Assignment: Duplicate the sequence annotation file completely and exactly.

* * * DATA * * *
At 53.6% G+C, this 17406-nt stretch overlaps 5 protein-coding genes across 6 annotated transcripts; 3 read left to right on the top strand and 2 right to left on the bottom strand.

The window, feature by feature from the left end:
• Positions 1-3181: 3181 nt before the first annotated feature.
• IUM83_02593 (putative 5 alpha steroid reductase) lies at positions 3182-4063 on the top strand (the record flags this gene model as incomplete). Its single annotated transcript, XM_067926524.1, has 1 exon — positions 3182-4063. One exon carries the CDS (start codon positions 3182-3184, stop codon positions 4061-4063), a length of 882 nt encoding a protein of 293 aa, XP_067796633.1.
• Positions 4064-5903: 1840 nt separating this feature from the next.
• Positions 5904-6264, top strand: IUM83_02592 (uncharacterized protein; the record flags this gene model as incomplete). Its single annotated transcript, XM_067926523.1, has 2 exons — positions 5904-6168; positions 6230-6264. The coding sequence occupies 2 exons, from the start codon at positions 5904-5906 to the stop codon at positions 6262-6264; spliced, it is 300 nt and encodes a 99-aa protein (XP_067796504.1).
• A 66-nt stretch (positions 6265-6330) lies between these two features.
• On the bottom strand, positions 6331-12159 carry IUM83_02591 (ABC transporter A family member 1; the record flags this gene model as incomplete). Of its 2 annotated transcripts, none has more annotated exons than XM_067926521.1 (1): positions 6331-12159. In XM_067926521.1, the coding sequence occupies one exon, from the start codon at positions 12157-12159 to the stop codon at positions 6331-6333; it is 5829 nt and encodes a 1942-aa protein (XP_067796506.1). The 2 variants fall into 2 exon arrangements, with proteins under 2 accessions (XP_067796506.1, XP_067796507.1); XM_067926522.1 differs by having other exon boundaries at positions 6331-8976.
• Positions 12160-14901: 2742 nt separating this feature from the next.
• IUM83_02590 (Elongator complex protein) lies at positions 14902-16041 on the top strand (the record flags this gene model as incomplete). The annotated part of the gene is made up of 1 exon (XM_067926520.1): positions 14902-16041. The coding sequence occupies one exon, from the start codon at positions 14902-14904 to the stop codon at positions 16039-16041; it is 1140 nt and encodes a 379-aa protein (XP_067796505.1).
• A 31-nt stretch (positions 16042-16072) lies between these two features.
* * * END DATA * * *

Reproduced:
At 53.6% G+C, this 17406-nt stretch overlaps 5 protein-coding genes across 6 annotated transcripts; 3 read left to right on the top strand and 2 right to left on the bottom strand.

The window, feature by feature from the left end:
• Positions 1-3181: 3181 nt before the first annotated feature.
• IUM83_02593 (putative 5 alpha steroid reductase) lies at positions 3182-4063 on the top strand (the record flags this gene model as incomplete). Its single annotated transcript, XM_067926524.1, has 1 exon — positions 3182-4063. One exon carries the CDS (start codon positions 3182-3184, stop codon positions 4061-4063), a length of 882 nt encoding a protein of 293 aa, XP_067796633.1.
• Positions 4064-5903: 1840 nt separating this feature from the next.
• Positions 5904-6264, top strand: IUM83_02592 (uncharacterized protein; the record flags this gene model as incomplete). Its single annotated transcript, XM_067926523.1, has 2 exons — positions 5904-6168; positions 6230-6264. The coding sequence occupies 2 exons, from the start codon at positions 5904-5906 to the stop codon at positions 6262-6264; spliced, it is 300 nt and encodes a 99-aa protein (XP_067796504.1).
• A 66-nt stretch (positions 6265-6330) lies between these two features.
• On the bottom strand, positions 6331-12159 carry IUM83_02591 (ABC transporter A family member 1; the record flags this gene model as incomplete). Of its 2 annotated transcripts, none has more annotated exons than XM_067926521.1 (1): positions 6331-12159. In XM_067926521.1, the coding sequence occupies one exon, from the start codon at positions 12157-12159 to the stop codon at positions 6331-6333; it is 5829 nt and encodes a 1942-aa protein (XP_067796506.1). The 2 variants fall into 2 exon arrangements, with proteins under 2 accessions (XP_067796506.1, XP_067796507.1); XM_067926522.1 differs by having other exon boundaries at positions 6331-8976.
• Positions 12160-14901: 2742 nt separating this feature from the next.
• IUM83_02590 (Elongator complex protein) lies at positions 14902-16041 on the top strand (the record flags this gene model as incomplete). The annotated part of the gene is made up of 1 exon (XM_067926520.1): positions 14902-16041. The coding sequence occupies one exon, from the start codon at positions 14902-14904 to the stop codon at positions 16039-16041; it is 1140 nt and encodes a 379-aa protein (XP_067796505.1).
• A 31-nt stretch (positions 16042-16072) lies between these two features.